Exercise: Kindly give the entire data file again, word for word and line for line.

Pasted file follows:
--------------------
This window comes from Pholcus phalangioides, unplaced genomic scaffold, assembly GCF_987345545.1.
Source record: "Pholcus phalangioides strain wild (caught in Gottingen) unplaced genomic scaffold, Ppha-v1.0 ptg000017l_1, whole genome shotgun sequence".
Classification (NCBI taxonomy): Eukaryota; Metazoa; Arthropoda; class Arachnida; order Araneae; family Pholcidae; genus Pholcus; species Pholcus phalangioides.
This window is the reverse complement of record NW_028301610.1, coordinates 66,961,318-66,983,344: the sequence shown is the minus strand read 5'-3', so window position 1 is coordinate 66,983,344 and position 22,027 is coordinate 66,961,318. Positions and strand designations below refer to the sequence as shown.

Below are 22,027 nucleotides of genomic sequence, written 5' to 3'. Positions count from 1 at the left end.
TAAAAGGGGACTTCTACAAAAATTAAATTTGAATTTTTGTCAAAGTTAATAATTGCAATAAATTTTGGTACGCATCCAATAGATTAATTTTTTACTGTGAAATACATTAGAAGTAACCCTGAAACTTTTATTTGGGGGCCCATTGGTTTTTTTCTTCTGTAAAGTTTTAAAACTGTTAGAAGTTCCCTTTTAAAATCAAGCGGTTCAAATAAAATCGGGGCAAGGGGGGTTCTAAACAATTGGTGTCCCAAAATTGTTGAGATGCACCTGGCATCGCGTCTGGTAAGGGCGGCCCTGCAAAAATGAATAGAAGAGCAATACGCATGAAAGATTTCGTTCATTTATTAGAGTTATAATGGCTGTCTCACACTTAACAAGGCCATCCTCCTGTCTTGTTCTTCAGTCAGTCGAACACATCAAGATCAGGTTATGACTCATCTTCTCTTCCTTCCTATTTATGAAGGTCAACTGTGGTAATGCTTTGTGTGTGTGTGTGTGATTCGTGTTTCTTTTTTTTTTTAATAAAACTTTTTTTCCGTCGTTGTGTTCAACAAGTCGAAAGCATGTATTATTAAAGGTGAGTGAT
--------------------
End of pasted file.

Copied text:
This window comes from Pholcus phalangioides, unplaced genomic scaffold, assembly GCF_987345545.1.
Source record: "Pholcus phalangioides strain wild (caught in Gottingen) unplaced genomic scaffold, Ppha-v1.0 ptg000017l_1, whole genome shotgun sequence".
Classification (NCBI taxonomy): Eukaryota; Metazoa; Arthropoda; class Arachnida; order Araneae; family Pholcidae; genus Pholcus; species Pholcus phalangioides.
This window is the reverse complement of record NW_028301610.1, coordinates 66,961,318-66,983,344: the sequence shown is the minus strand read 5'-3', so window position 1 is coordinate 66,983,344 and position 22,027 is coordinate 66,961,318. Positions and strand designations below refer to the sequence as shown.

Below are 22,027 nucleotides of genomic sequence, written 5' to 3'. Positions count from 1 at the left end.
TAAAAGGGGACTTCTACAAAAATTAAATTTGAATTTTTGTCAAAGTTAATAATTGCAATAAATTTTGGTACGCATCCAATAGATTAATTTTTTACTGTGAAATACATTAGAAGTAACCCTGAAACTTTTATTTGGGGGCCCATTGGTTTTTTTCTTCTGTAAAGTTTTAAAACTGTTAGAAGTTCCCTTTTAAAATCAAGCGGTTCAAATAAAATCGGGGCAAGGGGGGTTCTAAACAATTGGTGTCCCAAAATTGTTGAGATGCACCTGGCATCGCGTCTGGTAAGGGCGGCCCTGCAAAAATGAATAGAAGAGCAATACGCATGAAAGATTTCGTTCATTTATTAGAGTTATAATGGCTGTCTCACACTTAACAAGGCCATCCTCCTGTCTTGTTCTTCAGTCAGTCGAACACATCAAGATCAGGTTATGACTCATCTTCTCTTCCTTCCTATTTATGAAGGTCAACTGTGGTAATGCTTTGTGTGTGTGTGTGTGATTCGTGTTTCTTTTTTTTTTTAATAAAACTTTTTTTCCGTCGTTGTGTTCAACAAGTCGAAAGCATGTATTATTAAAGGTGAGTGAT